Ehud Asherie, solo acoustic piano – Welcome To New York – Arbors Records

by | Jan 10, 2011 | Jazz CD Reviews | 0 comments

Ehud Asherie, solo acoustic piano – Welcome To New York – Arbors Records ARCD 19406, 62:14 [Distr. by Allegro] *****:

Ehud Asherie appeared to be on the verge of becoming a classically-trained pianist. Although he took piano lessons as a child, things changed. Having moved from Israel to New York City, he discovered the Greenwich Village jazz scene as a teenager. Subsequent private instruction with Frank Hewitt led to playing in those very clubs that influenced his direction. Soon he would headline his own trio, eventually getting a two-year gig at the elite Rainbow Room, playing six nights a week. His group (Trio 65) electrified the erudite jazz scene. This led to work with a variety of local jazz artists, and tours around the world. He recorded several albums, continuing to delight jazz aficionados with his immaculate harmonics and spontaneous improvisation.
   
Ehud Asherie’s Welcome To New York is the twenty-first volume of the Arbors Piano Series, dedicated to the cultural relevance of Manhattan. While Asherie is aware of the intricacies of jazz influences like Duke Ellington, Art Tatum, Thelonious Monk, Bud Powell and others, he is careful not to imitate these icons. There is a mix of renowned and eclectic twentieth century jazz. A lesser-known Ellington piece, “Drop Me Off In Harlem”, has a jaunty pace that bristles with ragtime phrasing. Thelonious Monk’s “52nd Street Theme” teems with Fats Waller accents and tempo breaks. Asherie gets to show off his precision on James P. Johnson’s “Harlem Strut”. His left hand bass play provides a strong counterpoint to the briskly paced right hand runs. The sole original song, “Harlem Bound,” continues the commitment to audacious up-tempo phrasing.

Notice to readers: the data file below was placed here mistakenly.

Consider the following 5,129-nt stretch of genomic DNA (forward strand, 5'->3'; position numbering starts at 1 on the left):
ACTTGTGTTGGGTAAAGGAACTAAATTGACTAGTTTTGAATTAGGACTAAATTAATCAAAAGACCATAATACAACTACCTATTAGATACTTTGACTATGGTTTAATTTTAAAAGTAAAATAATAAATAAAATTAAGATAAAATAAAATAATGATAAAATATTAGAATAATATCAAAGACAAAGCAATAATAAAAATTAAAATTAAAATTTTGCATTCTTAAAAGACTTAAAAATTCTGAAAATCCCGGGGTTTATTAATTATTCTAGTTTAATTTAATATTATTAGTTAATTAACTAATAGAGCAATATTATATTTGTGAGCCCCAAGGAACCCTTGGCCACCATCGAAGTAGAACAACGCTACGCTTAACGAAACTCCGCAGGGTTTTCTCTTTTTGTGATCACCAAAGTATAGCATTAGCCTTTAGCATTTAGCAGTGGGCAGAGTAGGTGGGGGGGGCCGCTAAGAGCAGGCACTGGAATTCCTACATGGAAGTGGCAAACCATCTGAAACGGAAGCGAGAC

There is a stark artistry to some of the interpretations. “Somewhere”, the lament from West Side Story begins as a lyrical hymn. A delicate technique, synthesizes chord variations that segue into an ethereal improvisation. “Autumn In New York” has an introspective resonance. The subtlety of theme is never lost in the improvisation. A fresh take on the standard, “42nd Street” is at once represented in dissonance and stride boldness. This arrangement breathes new life into the song.

There is always an undeniable connection to the material. “Take The A Train” builds around the original melody, exploding into rhythmic, modulating crescendos that offset the fluid lines. Asherie’s New York sentiment is articulated with aching elegance on “Manhattan”. The deliberate pacing and thematic development render the Rodgers/Hart tune as elegiac.

Ehud Asherie succeeds in creating a symphonic dynamic with a solo instrument.
 
TrackList: Drop Me Off In Harlem; Manhattan Serenade; 52nd Street Theme; Autumn New York; 42nd Street; Lullaby Of broadway; Somewhere; Harlem Bound; Lovers In New York; Lonely Town; Harlem Strut; Manhattan; Take The “A” Train

 –Robbie Gerson

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